Elsa Mora’s art can be described as an intimate look at women’s issues. The work in Femina Plantarum, her current solo show at Pan American Art Projects, reveals a new direction. In an informal interview, Mora talks about her work and creative process with curator Irina Leyva.
There’s an interesting change in images in this series, which is clearly influenced by the rich tradition of botanical illustration.
The visuals emerged organically around the topic. It all started with the title: Femina Plantarummeans “Female Plant” in Latin. I found this expression somewhere and immediately knew it was perfect as a starting point for my series. The idea of this series was one of those strange things that sometimes happen to us. I would describe it as the urgent need to express something very important, which I didn´t know for sure what it was about. (See works from the series on the Cuban Art News Facebook page.)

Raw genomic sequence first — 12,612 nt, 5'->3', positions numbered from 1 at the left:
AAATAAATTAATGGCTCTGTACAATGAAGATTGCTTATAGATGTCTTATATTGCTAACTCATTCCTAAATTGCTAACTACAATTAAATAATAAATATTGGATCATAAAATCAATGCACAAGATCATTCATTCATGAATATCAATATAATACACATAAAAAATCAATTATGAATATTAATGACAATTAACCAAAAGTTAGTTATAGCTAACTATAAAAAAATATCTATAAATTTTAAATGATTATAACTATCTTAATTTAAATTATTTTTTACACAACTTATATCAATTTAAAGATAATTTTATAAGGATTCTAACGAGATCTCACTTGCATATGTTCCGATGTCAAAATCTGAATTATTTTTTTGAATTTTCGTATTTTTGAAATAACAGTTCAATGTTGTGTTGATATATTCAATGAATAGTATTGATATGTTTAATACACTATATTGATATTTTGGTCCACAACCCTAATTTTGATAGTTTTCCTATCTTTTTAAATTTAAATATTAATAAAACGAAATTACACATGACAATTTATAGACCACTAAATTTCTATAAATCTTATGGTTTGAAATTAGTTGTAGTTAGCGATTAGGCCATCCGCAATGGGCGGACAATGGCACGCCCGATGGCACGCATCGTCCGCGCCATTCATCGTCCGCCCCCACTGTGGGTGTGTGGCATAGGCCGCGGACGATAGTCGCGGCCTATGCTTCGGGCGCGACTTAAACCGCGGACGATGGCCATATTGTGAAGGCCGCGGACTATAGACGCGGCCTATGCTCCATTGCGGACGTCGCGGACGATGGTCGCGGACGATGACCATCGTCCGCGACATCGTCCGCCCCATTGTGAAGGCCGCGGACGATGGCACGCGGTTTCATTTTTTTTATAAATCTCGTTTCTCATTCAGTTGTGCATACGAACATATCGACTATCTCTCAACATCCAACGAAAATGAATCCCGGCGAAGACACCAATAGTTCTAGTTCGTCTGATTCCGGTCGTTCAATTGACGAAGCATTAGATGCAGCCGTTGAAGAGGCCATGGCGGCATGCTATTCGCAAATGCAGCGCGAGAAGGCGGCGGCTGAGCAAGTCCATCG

Referring to botanical illustration and its rich tradition, I’ve always been fascinated with these detailed drawings that carefully represent plants, insects, and the rest of the natural world. The words that describe a flower, for example, are full of poetry and symbolism, in my opinion. Words like petals, stigma, pistil, calyx, corolla, egg … Everything sounds like you’re describing a woman—not exactly the female body, but the entrails of our inner world with all its complexities.
Your work has always been very personal and autobiographical. The pieces in this show suggest that women mutate and become hybrid beings. Do you see this process as being linked to a visual motif or to an emotional state?